May 17, 2020

The key challenges of migrating databases to the cloud

Cloud Computing
Digital Transformation
Cloud migration
Roberto Mircoli
5 min
Cloud computing
As enterprises continue to embark on their digital transformation journeys part of this change may involve migrating in-house applications, databases an...

As enterprises continue to embark on their digital transformation journeys part of this change may involve migrating in-house applications, databases and data to the cloud.  But while all the benefits of cloud are widely understood, migrating a database or an application to the cloud is not always smooth sailing and there can be challenges to overcome when transitioning.  Here I wanted to highlight some of the steps enterprises should take to ensure their database migration is successful.

Why migrate to the cloud?

Let’s first look at why organisations might want to migrate their mission critical database to the cloud. As stated above, the benefits of cloud adoption have been widely documented over the last few years. Factors such as convenience, scalability, flexibility, and economic efficiency, all leading to improved productivity being the key takeaways. During the first wave of cloud adoption we saw that the main benefit was the cloud’s availability of low-cost IT infrastructure, which suited project-based development, Test & Dev, and DevOps. Now during the current wave of adoption, we are seeing more mission critical applications and a wider range of workloads migrating to the cloud. The net effect is a shift up the stack with an increased emphasis on application availability and assurance. Along with this, cloud environments are becoming more manageable, which enables companies to focus on more strategically relevant IT tasks such as defining transformative IT services for their internal and external users.

With the rise of remote working, the ease of access that cloud provides to its users is important. With cloud accessible from a multitude of devices, employees have access to vital information wherever they are located.  What we are seeing more often now is organisations migrating mission critical applications into the cloud including workloads with a variety of requirements. Furthermore, cloud migration enables very effective disaster recovery and hi‑availability options for geographically‑distributed businesses.

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Don’t migrate half-heartedly

Migrating workloads to the cloud is a strategic decision for an organisation, as it underpins the transformation towards a more agile and business-aligned operating model for their IT. Because of this, I would avoid migrating half-heartedly. If you are going to migrate to the cloud you should move over as much as possible. While a database can be migrated to the cloud independently, it usually makes more sense – technically and strategically – to also migrate with it the applications which are served and interact with it in order to take full advantage of the benefits of cloud.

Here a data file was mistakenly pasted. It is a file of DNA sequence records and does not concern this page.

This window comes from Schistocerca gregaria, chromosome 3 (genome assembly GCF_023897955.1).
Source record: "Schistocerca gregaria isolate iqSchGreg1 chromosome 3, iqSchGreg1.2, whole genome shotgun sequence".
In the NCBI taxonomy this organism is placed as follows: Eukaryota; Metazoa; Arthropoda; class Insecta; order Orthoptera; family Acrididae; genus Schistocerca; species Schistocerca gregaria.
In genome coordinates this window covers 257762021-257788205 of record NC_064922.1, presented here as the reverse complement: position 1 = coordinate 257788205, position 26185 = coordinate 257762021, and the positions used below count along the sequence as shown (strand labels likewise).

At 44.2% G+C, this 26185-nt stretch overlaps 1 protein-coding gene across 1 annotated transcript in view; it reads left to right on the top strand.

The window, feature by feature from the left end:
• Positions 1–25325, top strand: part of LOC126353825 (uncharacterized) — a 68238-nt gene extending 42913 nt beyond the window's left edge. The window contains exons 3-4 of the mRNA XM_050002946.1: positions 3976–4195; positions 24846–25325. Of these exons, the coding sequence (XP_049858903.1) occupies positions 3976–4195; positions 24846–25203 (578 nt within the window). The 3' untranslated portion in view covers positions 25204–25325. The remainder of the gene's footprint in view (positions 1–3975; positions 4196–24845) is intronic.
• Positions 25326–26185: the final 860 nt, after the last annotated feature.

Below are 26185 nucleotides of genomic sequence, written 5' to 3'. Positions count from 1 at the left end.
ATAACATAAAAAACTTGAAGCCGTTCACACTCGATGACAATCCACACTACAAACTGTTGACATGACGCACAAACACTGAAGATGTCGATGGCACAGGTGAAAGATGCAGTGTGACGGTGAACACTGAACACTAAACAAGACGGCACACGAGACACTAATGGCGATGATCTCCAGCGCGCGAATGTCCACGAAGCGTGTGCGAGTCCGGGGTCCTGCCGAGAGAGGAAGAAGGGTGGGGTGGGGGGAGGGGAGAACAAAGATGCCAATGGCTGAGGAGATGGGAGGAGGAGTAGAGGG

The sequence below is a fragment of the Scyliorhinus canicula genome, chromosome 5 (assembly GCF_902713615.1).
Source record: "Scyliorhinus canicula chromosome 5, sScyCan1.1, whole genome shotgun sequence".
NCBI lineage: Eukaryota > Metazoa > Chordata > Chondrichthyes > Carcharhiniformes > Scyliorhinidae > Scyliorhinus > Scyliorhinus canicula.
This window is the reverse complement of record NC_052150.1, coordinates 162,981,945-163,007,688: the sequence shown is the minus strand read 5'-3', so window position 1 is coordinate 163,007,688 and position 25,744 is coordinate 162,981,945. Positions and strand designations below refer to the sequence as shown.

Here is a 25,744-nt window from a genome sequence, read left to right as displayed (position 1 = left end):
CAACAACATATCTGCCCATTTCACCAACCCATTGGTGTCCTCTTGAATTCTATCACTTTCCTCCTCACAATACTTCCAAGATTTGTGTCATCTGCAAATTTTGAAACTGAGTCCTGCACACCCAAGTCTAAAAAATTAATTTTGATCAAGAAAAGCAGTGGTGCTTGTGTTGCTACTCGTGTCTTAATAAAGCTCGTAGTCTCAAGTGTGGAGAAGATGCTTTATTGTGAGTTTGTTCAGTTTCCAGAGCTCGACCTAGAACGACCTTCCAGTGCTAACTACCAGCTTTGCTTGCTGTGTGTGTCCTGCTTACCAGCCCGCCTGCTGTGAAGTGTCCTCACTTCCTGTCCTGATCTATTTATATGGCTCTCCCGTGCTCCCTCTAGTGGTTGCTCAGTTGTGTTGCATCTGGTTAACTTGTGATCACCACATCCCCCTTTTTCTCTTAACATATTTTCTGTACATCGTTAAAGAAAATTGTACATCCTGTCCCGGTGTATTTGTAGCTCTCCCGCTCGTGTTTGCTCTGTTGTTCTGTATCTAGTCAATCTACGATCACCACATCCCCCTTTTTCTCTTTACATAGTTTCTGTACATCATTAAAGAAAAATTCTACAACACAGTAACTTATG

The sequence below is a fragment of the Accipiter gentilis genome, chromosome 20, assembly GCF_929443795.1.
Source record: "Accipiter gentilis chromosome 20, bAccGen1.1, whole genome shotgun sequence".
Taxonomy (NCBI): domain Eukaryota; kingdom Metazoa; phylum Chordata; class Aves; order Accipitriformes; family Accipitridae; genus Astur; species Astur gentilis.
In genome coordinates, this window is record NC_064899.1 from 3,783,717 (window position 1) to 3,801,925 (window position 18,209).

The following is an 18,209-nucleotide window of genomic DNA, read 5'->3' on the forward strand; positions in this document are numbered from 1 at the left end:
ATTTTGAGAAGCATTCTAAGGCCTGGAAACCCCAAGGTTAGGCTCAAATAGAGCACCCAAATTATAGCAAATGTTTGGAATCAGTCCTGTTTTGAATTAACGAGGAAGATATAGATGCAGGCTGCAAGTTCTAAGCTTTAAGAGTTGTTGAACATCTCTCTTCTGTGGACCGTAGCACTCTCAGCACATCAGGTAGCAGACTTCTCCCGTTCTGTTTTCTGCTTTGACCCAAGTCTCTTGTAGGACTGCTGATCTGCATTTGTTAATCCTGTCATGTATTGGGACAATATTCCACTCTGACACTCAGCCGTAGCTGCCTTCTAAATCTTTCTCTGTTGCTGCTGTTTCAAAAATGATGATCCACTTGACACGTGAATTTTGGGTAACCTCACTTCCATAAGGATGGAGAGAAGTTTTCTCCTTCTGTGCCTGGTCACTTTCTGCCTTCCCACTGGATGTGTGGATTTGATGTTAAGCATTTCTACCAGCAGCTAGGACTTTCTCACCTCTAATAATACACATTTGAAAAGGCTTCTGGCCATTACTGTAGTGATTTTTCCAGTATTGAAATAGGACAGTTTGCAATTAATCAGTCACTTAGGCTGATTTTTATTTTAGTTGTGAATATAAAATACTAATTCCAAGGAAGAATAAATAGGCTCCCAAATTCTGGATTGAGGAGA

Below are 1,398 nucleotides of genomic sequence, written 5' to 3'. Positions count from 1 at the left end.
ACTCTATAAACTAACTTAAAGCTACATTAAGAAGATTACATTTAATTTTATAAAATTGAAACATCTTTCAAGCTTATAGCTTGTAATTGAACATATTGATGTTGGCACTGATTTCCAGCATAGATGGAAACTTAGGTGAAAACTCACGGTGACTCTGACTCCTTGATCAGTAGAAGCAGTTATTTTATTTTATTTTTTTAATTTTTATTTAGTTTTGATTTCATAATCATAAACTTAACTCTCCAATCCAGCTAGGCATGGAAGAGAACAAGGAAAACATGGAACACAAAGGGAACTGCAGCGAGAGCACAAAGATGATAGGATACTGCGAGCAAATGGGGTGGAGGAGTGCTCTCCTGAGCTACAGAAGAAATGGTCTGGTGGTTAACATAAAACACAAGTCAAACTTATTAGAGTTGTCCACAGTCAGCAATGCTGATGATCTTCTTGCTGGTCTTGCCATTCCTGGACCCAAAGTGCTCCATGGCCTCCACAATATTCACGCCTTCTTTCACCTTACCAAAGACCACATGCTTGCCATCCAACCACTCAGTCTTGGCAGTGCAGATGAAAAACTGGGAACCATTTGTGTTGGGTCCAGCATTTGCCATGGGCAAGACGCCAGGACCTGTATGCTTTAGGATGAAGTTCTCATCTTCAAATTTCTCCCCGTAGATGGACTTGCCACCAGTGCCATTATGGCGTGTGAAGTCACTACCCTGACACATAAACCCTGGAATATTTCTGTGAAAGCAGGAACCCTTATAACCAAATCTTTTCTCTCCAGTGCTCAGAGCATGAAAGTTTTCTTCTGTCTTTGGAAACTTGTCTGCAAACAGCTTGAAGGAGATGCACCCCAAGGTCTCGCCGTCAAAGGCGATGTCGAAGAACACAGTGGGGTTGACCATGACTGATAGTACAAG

If you are going to migrate a database to the cloud in isolation without its associated application, it’s crucially important to rely on specific expertise both for the migration and the following service management related to it. The migration should consider all the interdependencies and resource requirements to guarantee performance, availability and security in the cloud; and adequate service management skills are key to ensure proper configuration and change management. That’s why when it comes to a mission critical database, those serving an ERP system – a specialised enterprise‑class cloud provider which also provides managed services and SLAs - should be considered over general purpose or pure‑IaaS cloud alternatives.

Three key reasons why enterprises don’t migrate to the cloud

Enterprises are often cautious about putting their mission critical workloads into the cloud for very specific reasons:

1.    Security and compliance. Often security burdens are so heavy that enterprises are cautious about considering alternatives.

2.    Performance degradation. Many enterprises cannot compromise on the performance of mission critical apps.

3.    Availability. If users cannot access applications, they are unproductive; workflows are stifled and the business is up in arms. That’s exactly what Enterprise‑class cloud providers which specialise in mission‑critical workloads effectively address, with a combination of ad hoc cloud architectures and cloud management tools as well as stringent operating principles and expertise.

For example, rather than using a general‑purpose cloud architecture, with Enterprise‑class cloud providers who specialise in mission‑critical workloads, enterprises can utilise dedicated individual VRF domains. VRF is a network virtualisation technique used by Telco Providers, the same one used to isolate MPLS circuits. This helps in isolating domains in a multi-tenanted cloud, with many benefits in terms of security, compliance, resource utilisation and optimisation of network topologies and segmentation. This option provides enterprises the freedom of the public cloud while still keeping it virtually private and as secure - or even more secure - than what they have on-premise.

Make sure you have a plan